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The Hole in Holistic Patient Care

DOI: 10.4236/ojn.2016.69078, PP. 776-792

Keywords: Spirituality, Holistic, Nursing, Spiritual Distress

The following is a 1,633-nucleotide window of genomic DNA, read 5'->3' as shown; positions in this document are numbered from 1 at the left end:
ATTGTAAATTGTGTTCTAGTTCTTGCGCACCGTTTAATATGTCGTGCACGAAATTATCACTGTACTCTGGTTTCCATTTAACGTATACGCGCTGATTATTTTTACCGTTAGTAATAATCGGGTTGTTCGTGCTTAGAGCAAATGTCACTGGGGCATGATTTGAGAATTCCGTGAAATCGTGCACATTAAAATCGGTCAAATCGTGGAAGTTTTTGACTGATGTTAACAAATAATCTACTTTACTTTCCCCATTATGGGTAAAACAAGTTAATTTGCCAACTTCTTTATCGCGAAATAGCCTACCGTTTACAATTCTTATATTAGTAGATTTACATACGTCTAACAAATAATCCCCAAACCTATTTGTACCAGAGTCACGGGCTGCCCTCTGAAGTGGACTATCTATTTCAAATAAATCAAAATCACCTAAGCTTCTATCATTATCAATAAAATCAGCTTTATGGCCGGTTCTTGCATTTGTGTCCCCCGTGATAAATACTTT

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Throughout its history, the nursing profession has claimed to provide holistic patient care, which is defined as bio-psycho-socio-spiritual care. Today, however, many nurses do not feel comfortable with the “spiritual” element of care and are uncertain about their professional role in the assessment and delivery of spiritual care. Discomfort and avoidance of attending to the spiritual needs of human beings creates “a hole” in holistic patient care. Contributing factors to the “hole in holistic patient care” include: 1) blurring of boundaries in the language and definitions of “spirituality” and “religion”, 2) insufficient attention to definitions of spirituality and spiritual distress; 3) confusion and role conflict with professional identity among disciplines related to responsibility for spiritual care; 4) insufficient education and skill development for nurses and other healthcare professionals in the assessment, intervention and appropriate referral of patients experiencing spiritual distress. The purpose of this article is to explore the history of holistic nursing as it pertains to the human dimension of spirituality and conclude with practice models for spiritual assessment and spiritual care that can “fill” the hole in holistic nursing care.


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